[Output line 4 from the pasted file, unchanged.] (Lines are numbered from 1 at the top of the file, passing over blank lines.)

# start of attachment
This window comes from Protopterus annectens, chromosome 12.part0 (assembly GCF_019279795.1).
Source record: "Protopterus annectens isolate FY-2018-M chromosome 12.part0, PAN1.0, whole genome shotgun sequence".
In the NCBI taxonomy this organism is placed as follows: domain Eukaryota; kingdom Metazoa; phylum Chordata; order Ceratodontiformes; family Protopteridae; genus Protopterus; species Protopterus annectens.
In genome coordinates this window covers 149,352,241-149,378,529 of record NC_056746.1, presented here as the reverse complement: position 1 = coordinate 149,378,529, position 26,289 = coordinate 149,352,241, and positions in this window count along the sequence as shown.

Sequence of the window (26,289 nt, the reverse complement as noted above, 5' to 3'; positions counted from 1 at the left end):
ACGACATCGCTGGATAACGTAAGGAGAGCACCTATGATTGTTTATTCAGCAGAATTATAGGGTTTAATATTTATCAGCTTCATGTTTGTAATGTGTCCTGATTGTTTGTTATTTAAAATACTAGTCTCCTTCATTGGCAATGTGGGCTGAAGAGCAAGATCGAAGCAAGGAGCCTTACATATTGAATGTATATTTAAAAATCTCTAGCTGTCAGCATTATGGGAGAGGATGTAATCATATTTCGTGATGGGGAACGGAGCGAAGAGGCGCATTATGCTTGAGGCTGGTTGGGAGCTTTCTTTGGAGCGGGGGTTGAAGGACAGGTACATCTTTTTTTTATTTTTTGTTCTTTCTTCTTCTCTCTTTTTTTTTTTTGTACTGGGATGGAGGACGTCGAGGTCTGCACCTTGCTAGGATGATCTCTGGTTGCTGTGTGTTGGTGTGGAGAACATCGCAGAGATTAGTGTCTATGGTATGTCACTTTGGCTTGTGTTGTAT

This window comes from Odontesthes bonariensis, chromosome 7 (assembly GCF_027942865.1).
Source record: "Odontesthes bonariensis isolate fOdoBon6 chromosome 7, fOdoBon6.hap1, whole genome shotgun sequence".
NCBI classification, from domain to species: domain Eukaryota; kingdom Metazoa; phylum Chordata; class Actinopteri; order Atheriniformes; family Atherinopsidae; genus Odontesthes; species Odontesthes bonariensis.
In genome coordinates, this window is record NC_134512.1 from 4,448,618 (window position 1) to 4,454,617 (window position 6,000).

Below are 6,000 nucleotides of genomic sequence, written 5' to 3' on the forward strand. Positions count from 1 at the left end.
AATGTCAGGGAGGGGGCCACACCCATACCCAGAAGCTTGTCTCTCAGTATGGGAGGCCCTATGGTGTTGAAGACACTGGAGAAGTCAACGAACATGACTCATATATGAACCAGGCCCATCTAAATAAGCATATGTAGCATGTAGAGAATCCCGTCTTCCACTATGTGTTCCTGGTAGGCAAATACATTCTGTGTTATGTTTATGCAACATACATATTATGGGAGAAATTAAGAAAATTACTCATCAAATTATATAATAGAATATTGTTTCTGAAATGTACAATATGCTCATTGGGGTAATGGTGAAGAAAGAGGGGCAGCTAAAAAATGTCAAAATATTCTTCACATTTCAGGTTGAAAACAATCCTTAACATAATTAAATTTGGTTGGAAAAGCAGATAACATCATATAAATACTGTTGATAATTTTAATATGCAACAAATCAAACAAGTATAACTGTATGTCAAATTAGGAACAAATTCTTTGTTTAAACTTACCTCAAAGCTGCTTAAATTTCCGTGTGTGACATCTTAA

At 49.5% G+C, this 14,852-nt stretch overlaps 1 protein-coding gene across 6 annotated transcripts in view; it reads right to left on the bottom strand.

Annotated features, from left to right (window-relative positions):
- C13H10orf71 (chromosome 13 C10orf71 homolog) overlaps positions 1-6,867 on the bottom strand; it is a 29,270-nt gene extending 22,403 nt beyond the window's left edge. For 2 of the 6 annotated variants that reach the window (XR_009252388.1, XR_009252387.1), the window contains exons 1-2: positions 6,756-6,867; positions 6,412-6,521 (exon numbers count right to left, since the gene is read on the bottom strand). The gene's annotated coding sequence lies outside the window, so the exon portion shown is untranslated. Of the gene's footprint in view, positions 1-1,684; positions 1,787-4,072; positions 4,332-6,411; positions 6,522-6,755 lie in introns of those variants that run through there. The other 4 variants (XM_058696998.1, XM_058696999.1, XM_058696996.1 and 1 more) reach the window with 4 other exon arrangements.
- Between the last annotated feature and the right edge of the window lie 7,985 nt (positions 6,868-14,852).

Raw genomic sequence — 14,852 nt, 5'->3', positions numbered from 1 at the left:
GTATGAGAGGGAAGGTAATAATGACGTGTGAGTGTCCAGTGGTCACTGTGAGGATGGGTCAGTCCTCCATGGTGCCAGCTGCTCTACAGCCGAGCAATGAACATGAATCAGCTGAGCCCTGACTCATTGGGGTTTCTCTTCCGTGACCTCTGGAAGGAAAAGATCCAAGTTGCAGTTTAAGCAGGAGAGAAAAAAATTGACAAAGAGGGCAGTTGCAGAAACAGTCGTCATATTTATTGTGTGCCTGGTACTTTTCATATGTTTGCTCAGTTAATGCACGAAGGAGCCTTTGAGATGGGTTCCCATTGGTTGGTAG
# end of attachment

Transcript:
In genome coordinates this window covers 149,352,241-149,378,529 of record NC_056746.1, presented here as the reverse complement: position 1 = coordinate 149,378,529, position 26,289 = coordinate 149,352,241, and positions in this window count along the sequence as shown.